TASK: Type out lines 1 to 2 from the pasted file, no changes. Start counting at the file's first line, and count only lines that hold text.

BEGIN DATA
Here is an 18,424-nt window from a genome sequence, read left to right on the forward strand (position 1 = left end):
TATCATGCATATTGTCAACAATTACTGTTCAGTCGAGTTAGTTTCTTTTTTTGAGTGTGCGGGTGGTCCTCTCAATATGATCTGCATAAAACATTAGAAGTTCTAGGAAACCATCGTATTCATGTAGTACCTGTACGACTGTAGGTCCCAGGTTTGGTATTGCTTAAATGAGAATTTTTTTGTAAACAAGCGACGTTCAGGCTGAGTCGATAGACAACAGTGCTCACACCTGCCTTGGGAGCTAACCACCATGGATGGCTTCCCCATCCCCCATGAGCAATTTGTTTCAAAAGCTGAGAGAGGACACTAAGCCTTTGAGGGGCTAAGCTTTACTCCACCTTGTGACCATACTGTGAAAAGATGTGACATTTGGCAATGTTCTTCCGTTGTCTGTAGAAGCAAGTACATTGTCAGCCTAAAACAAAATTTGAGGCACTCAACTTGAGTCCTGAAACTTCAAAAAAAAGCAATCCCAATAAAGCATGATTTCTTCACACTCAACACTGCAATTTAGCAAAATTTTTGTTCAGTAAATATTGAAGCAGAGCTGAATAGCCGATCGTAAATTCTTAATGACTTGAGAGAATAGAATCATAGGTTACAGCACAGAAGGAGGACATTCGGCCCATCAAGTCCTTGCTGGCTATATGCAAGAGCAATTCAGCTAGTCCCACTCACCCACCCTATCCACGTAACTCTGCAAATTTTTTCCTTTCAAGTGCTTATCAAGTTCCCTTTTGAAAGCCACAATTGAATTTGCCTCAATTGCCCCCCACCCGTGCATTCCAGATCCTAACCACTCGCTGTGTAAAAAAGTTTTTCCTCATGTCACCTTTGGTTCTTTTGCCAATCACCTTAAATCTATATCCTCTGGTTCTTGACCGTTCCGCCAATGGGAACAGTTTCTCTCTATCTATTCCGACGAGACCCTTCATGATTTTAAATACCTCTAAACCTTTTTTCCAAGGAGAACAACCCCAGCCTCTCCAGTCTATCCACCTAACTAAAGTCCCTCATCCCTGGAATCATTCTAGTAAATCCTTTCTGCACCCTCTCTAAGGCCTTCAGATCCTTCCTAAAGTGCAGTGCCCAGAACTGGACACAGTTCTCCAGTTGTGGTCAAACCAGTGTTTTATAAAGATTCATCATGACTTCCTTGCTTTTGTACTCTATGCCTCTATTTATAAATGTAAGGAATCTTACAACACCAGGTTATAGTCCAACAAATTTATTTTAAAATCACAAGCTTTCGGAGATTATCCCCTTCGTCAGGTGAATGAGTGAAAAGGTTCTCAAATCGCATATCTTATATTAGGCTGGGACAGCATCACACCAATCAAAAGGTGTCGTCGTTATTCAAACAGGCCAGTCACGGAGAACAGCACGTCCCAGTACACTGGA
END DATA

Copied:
Here is an 18,424-nt window from a genome sequence, read left to right on the forward strand (position 1 = left end):
TATCATGCATATTGTCAACAATTACTGTTCAGTCGAGTTAGTTTCTTTTTTTGAGTGTGCGGGTGGTCCTCTCAATATGATCTGCATAAAACATTAGAAGTTCTAGGAAACCATCGTATTCATGTAGTACCTGTACGACTGTAGGTCCCAGGTTTGGTATTGCTTAAATGAGAATTTTTTTGTAAACAAGCGACGTTCAGGCTGAGTCGATAGACAACAGTGCTCACACCTGCCTTGGGAGCTAACCACCATGGATGGCTTCCCCATCCCCCATGAGCAATTTGTTTCAAAAGCTGAGAGAGGACACTAAGCCTTTGAGGGGCTAAGCTTTACTCCACCTTGTGACCATACTGTGAAAAGATGTGACATTTGGCAATGTTCTTCCGTTGTCTGTAGAAGCAAGTACATTGTCAGCCTAAAACAAAATTTGAGGCACTCAACTTGAGTCCTGAAACTTCAAAAAAAAGCAATCCCAATAAAGCATGATTTCTTCACACTCAACACTGCAATTTAGCAAAATTTTTGTTCAGTAAATATTGAAGCAGAGCTGAATAGCCGATCGTAAATTCTTAATGACTTGAGAGAATAGAATCATAGGTTACAGCACAGAAGGAGGACATTCGGCCCATCAAGTCCTTGCTGGCTATATGCAAGAGCAATTCAGCTAGTCCCACTCACCCACCCTATCCACGTAACTCTGCAAATTTTTTCCTTTCAAGTGCTTATCAAGTTCCCTTTTGAAAGCCACAATTGAATTTGCCTCAATTGCCCCCCACCCGTGCATTCCAGATCCTAACCACTCGCTGTGTAAAAAAGTTTTTCCTCATGTCACCTTTGGTTCTTTTGCCAATCACCTTAAATCTATATCCTCTGGTTCTTGACCGTTCCGCCAATGGGAACAGTTTCTCTCTATCTATTCCGACGAGACCCTTCATGATTTTAAATACCTCTAAACCTTTTTTCCAAGGAGAACAACCCCAGCCTCTCCAGTCTATCCACCTAACTAAAGTCCCTCATCCCTGGAATCATTCTAGTAAATCCTTTCTGCACCCTCTCTAAGGCCTTCAGATCCTTCCTAAAGTGCAGTGCCCAGAACTGGACACAGTTCTCCAGTTGTGGTCAAACCAGTGTTTTATAAAGATTCATCATGACTTCCTTGCTTTTGTACTCTATGCCTCTATTTATAAATGTAAGGAATCTTACAACACCAGGTTATAGTCCAACAAATTTATTTTAAAATCACAAGCTTTCGGAGATTATCCCCTTCGTCAGGTGAATGAGTGAAAAGGTTCTCAAATCGCATATCTTATATTAGGCTGGGACAGCATCACACCAATCAAAAGGTGTCGTCGTTATTCAAACAGGCCAGTCACGGAGAACAGCACGTCCCAGTACACTGGA